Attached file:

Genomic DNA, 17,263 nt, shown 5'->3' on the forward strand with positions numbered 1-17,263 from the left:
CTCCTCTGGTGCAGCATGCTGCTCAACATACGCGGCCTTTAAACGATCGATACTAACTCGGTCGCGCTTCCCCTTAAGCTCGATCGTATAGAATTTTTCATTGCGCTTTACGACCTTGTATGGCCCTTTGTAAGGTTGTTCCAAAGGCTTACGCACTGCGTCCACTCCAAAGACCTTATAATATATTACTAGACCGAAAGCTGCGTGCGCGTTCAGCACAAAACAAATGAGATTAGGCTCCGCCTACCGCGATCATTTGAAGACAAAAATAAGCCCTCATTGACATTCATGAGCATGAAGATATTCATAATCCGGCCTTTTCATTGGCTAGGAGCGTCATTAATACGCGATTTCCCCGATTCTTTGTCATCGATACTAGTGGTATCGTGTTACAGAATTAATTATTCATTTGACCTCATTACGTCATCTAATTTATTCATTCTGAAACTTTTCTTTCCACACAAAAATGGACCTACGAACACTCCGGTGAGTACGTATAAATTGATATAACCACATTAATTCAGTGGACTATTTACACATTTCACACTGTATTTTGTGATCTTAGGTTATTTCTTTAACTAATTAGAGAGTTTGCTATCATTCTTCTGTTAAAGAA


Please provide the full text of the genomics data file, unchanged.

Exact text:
Genomic DNA, 17,263 nt, shown 5'->3' on the forward strand with positions numbered 1-17,263 from the left:
CTCCTCTGGTGCAGCATGCTGCTCAACATACGCGGCCTTTAAACGATCGATACTAACTCGGTCGCGCTTCCCCTTAAGCTCGATCGTATAGAATTTTTCATTGCGCTTTACGACCTTGTATGGCCCTTTGTAAGGTTGTTCCAAAGGCTTACGCACTGCGTCCACTCCAAAGACCTTATAATATATTACTAGACCGAAAGCTGCGTGCGCGTTCAGCACAAAACAAATGAGATTAGGCTCCGCCTACCGCGATCATTTGAAGACAAAAATAAGCCCTCATTGACATTCATGAGCATGAAGATATTCATAATCCGGCCTTTTCATTGGCTAGGAGCGTCATTAATACGCGATTTCCCCGATTCTTTGTCATCGATACTAGTGGTATCGTGTTACAGAATTAATTATTCATTTGACCTCATTACGTCATCTAATTTATTCATTCTGAAACTTTTCTTTCCACACAAAAATGGACCTACGAACACTCCGGTGAGTACGTATAAATTGATATAACCACATTAATTCAGTGGACTATTTACACATTTCACACTGTATTTTGTGATCTTAGGTTATTTCTTTAACTAATTAGAGAGTTTGCTATCATTCTTCTGTTAAAGAA